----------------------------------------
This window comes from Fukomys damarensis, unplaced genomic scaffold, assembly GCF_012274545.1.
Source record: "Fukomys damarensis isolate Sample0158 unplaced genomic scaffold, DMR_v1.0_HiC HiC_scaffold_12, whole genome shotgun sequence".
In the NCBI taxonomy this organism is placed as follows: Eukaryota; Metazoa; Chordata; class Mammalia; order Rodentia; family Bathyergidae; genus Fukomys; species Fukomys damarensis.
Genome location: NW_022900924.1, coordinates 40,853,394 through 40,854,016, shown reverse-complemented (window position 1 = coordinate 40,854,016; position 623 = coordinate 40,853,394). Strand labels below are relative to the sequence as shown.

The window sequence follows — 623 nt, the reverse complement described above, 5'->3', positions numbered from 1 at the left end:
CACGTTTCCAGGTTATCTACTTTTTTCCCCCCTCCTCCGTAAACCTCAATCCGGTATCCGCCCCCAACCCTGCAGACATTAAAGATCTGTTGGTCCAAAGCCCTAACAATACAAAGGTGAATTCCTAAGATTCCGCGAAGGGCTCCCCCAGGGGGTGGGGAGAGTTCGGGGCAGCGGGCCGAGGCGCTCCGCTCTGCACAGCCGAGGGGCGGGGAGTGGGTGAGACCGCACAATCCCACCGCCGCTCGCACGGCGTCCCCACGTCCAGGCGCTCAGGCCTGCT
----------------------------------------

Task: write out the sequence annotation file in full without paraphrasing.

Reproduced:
This window comes from Fukomys damarensis, unplaced genomic scaffold, assembly GCF_012274545.1.
Source record: "Fukomys damarensis isolate Sample0158 unplaced genomic scaffold, DMR_v1.0_HiC HiC_scaffold_12, whole genome shotgun sequence".
In the NCBI taxonomy this organism is placed as follows: Eukaryota; Metazoa; Chordata; class Mammalia; order Rodentia; family Bathyergidae; genus Fukomys; species Fukomys damarensis.
Genome location: NW_022900924.1, coordinates 40,853,394 through 40,854,016, shown reverse-complemented (window position 1 = coordinate 40,854,016; position 623 = coordinate 40,853,394). Strand labels below are relative to the sequence as shown.

The window sequence follows — 623 nt, the reverse complement described above, 5'->3', positions numbered from 1 at the left end:
CACGTTTCCAGGTTATCTACTTTTTTCCCCCCTCCTCCGTAAACCTCAATCCGGTATCCGCCCCCAACCCTGCAGACATTAAAGATCTGTTGGTCCAAAGCCCTAACAATACAAAGGTGAATTCCTAAGATTCCGCGAAGGGCTCCCCCAGGGGGTGGGGAGAGTTCGGGGCAGCGGGCCGAGGCGCTCCGCTCTGCACAGCCGAGGGGCGGGGAGTGGGTGAGACCGCACAATCCCACCGCCGCTCGCACGGCGTCCCCACGTCCAGGCGCTCAGGCCTGCT